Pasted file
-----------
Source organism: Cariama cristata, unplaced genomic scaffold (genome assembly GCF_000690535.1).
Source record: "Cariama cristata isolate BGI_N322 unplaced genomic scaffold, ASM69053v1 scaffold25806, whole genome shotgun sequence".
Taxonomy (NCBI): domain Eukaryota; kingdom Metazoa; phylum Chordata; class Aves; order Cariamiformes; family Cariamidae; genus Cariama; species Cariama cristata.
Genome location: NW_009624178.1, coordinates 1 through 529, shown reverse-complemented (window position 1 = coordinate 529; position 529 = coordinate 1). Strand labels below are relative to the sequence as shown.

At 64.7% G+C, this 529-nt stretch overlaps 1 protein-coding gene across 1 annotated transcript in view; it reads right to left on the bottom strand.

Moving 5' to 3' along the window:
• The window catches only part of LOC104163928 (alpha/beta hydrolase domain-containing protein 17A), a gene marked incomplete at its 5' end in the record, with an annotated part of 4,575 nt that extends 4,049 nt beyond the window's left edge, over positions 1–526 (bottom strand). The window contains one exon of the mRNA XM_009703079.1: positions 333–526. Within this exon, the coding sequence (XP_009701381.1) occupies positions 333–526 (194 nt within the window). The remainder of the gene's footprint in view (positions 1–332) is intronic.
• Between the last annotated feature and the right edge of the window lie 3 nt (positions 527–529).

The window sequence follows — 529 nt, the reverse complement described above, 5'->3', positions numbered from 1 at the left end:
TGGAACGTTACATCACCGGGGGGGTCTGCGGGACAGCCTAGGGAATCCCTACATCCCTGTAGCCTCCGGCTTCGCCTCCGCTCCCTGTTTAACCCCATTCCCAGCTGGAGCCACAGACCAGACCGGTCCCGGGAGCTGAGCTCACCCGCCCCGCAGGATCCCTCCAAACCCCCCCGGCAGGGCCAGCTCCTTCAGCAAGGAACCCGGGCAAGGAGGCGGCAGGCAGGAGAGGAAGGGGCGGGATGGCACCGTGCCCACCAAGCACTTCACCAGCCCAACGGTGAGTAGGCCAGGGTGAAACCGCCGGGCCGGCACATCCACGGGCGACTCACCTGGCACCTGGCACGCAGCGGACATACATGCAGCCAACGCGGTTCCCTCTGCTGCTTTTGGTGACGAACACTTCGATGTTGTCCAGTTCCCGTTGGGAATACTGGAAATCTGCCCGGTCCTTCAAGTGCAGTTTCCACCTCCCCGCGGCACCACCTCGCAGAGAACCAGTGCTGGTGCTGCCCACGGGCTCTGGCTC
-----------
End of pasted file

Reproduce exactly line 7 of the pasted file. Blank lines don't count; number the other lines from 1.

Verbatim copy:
• The window catches only part of LOC104163928 (alpha/beta hydrolase domain-containing protein 17A), a gene marked incomplete at its 5' end in the record, with an annotated part of 4,575 nt that extends 4,049 nt beyond the window's left edge, over positions 1–526 (bottom strand). The window contains one exon of the mRNA XM_009703079.1: positions 333–526. Within this exon, the coding sequence (XP_009701381.1) occupies positions 333–526 (194 nt within the window). The remainder of the gene's footprint in view (positions 1–332) is intronic.